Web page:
Tradies 'numb', subcontractors unpaid after JM Kelly construction collapses
Rick Evans’ work as a concrete driller in Rockhampton is gruelling work — but it is not nearly as stressful as being left stranded with unpaid bills.
“You lose sleep of a night time wondering what you’re going to do about the next bill,” he said.
“You expect these big fellas to pay you and it just doesn’t happen.”
The small business owner is one of many subcontractors that have been left in the lurch after the collapse of a major construction company in the central Queensland city.
JM Kelly went into administration last week, with eight of its companies now in liquidation.
The collapse has left 230 locals out of work, and projects like a supermarket, hockey field and a hospital wing half built.
Mr Evans said the company had been behind on its payments for a long time.
The situation was so bad that, in September, Mr Evans vowed to never do work for the company again — a big statement in a small market dominated by big companies like JM Kelly.
With the company in administration, Mr Evans said he did not expect to be paid back the $4,000 he claimed to be owed for helping JM Kelly build a playground for the local council.
“We probably won’t see that money,” he said.
“But that’s nothing compared to some of the people in town and what they’ve lost.”
Another subcontractor the ABC spoke to claimed the company’s collapse had left them owed $20,000.
The Queensland Construction and Building Commission (QBCC) had seen a spike in complaints about unpaid bills by the company from subcontractors in the last few months.
Its commissioner, Brett Bassett, said they had managed to claw back some money for subcontractors — including Mr Evans — before the company went into administration.
He said they had told the company that they were considering suspending their licence just weeks before it announced it was going into administration.
He added that, since then, the QBCC had been in “very promising” conversations with the company’s administrator, PwC, about getting payments for subcontractors still owed.
“Quite frankly, any amount of money that people are owed, is simply too much and it would have a devastating impact,” he said.
Workers left ‘confused and numb’
More than 200 locals have also lost direct jobs at the company.
This week at a crisis employment forum held for them in Rockhampton, some redundant workers were still coming to terms with the situation.
Doug Clark had worked for JM Kelly for 25 years before it collapsed. (ABC News: Emilia Terzon)
Judy Dash from the Salvation Army, which was on hand at the forum to offer help, said many had been left jobless just months before Christmas.
“A lot of people are confused and numb,” she said.
Doug Clark had been with the company for 25 years before he was called into a meeting last week and told about the liquidation.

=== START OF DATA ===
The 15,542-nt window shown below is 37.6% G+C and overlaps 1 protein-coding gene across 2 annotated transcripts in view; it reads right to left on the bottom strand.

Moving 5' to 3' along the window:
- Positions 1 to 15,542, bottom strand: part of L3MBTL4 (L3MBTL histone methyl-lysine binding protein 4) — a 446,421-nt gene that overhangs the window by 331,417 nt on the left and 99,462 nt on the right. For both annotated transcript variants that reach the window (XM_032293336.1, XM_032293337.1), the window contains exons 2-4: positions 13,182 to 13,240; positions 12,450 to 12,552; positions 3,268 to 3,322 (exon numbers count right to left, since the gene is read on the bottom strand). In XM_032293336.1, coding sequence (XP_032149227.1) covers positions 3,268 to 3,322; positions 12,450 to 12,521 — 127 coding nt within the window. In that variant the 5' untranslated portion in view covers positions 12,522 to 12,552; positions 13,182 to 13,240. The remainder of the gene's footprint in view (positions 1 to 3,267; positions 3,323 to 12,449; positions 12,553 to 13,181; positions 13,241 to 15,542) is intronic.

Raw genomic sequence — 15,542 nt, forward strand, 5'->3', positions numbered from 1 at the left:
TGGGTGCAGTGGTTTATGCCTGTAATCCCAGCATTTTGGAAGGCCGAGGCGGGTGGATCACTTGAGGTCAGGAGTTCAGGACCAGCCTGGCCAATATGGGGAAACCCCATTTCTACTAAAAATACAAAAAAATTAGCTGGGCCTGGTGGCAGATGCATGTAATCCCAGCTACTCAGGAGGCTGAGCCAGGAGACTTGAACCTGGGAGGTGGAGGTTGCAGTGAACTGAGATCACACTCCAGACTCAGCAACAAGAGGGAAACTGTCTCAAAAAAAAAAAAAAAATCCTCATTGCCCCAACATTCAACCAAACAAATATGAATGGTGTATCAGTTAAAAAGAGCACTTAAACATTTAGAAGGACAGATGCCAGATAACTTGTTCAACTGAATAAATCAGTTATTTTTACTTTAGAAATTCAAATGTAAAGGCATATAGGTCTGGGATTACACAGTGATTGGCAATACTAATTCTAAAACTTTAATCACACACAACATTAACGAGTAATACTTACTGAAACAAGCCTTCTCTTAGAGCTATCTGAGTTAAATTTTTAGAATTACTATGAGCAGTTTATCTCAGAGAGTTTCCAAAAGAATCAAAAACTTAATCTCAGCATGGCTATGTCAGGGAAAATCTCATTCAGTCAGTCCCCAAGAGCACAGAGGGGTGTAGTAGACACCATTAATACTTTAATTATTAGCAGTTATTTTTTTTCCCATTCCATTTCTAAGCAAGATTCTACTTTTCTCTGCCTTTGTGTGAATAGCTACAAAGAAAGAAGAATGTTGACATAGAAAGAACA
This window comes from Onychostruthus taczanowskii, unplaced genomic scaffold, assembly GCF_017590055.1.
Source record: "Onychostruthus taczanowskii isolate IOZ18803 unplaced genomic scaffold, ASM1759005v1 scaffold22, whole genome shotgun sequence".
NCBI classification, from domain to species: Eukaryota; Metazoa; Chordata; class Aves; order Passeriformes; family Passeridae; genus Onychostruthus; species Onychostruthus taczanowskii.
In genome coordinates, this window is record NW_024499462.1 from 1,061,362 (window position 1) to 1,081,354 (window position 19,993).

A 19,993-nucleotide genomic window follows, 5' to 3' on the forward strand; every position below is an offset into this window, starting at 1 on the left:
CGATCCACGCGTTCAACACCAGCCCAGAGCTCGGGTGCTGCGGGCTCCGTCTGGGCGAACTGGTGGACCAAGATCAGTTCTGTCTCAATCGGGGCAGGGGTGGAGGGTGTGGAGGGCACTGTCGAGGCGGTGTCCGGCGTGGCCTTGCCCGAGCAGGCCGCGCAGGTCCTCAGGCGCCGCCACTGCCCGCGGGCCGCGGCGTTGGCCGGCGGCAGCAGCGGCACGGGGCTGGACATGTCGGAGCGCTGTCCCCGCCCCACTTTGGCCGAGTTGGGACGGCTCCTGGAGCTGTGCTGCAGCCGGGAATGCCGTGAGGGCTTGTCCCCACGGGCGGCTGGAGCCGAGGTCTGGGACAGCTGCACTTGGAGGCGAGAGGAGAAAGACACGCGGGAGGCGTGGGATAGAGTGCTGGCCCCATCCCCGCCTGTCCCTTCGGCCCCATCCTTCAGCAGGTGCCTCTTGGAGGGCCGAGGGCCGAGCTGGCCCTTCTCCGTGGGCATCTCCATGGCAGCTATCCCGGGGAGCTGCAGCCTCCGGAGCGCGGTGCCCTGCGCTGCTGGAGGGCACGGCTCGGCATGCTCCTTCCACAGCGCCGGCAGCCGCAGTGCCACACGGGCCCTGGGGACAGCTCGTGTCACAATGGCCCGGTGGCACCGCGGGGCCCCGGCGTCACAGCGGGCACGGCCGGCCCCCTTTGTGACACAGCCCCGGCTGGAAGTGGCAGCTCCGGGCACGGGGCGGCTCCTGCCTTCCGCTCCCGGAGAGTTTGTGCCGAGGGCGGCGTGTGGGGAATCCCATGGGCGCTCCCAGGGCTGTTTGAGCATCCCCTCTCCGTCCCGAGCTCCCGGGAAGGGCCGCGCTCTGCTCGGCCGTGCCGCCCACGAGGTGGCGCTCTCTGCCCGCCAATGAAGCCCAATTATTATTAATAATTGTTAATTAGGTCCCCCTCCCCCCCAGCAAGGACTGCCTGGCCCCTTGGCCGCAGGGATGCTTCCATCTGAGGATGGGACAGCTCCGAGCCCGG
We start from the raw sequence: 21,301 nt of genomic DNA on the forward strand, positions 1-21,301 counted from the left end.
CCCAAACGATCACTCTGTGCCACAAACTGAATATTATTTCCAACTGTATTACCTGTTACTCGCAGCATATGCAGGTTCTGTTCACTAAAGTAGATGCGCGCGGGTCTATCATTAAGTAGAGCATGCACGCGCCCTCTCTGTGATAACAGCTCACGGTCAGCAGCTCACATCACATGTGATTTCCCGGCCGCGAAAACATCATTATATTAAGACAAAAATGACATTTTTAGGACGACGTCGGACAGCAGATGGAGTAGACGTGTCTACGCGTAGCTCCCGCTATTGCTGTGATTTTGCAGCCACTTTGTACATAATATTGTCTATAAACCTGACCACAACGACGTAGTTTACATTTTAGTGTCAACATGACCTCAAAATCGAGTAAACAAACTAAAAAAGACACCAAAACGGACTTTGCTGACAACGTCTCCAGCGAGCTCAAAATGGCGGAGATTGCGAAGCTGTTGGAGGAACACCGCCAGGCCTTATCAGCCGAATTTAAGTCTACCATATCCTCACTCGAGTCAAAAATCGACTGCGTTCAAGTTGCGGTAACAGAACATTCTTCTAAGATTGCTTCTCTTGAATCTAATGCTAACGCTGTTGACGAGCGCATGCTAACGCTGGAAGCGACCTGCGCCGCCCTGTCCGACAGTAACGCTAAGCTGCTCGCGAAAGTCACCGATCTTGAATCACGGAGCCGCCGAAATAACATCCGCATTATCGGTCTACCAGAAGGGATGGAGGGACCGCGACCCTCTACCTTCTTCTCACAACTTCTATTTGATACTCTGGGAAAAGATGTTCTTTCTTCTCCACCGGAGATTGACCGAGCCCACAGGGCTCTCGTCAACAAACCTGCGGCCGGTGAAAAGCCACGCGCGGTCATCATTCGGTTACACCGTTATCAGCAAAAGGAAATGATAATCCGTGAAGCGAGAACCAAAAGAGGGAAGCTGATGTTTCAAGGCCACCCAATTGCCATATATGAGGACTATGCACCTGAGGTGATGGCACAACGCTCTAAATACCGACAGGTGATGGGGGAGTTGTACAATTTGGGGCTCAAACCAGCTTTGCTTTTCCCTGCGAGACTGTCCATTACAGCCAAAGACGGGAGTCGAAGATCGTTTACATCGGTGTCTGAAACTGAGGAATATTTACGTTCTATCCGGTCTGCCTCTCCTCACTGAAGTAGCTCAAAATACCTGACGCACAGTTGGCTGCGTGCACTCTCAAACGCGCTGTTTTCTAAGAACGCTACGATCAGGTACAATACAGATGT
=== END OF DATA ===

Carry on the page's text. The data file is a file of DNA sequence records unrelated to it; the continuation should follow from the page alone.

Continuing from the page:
“You’re upset and angry. It takes a while to get over the shock of it,” he said.
JM Kelly is the second building company to collapse in the city since June, leaving many people in the market looking for work.
Mr Clark said he may have to leave his hometown and family to keep money coming in.
“I’ve applied for jobs down in Brisbane. If I have to move, I have to move,” Mr Clark said.
“It’s part of the industry I suppose. There was a downturn the last few years.”
Les Williams from the lobby group, Subcontractors Alliance, said the construction industry had been hit by collapse after collapse in the last five years.
“Since 2013, this one will now be the 37th construction company that’s gone into liquidation in Queensland,” Mr Williams said.
“And the number of subcontractors affected has been over 5,000 and the amount of money around $450 million.”
Company awarded contracts just weeks ago
In a statement last week, the company’s director John Murphy said the company’s woes were due to a legal dispute with the QBCC.
He said that stopped the company from bidding for lucrative Queensland Government contracts.
The ABC confirmed the company had been precluded from bidding for about $37.5 million of local work with The Department of Housing and Public Works since March this year.
Richard Evans was a subcontractor for JM Kelly before it entered administration. (ABC News: Emilia Terzon)
Just three weeks before it entered administration, JM Kelly was awarded a $3.4 million contract with Rockhampton Regional Council to build a hockey field.
Aldi managing director Bronwyn Post said the supermarket chain paid the company $772,000 to build its first Rockhampton supermarket one week before it went into administration.
“We will work as closely as possible with [JM Kelly’s administrators] to do what we can to ensure subcontractors are dealt with in a timely manner,” she said.
JM Kelly declined to comment.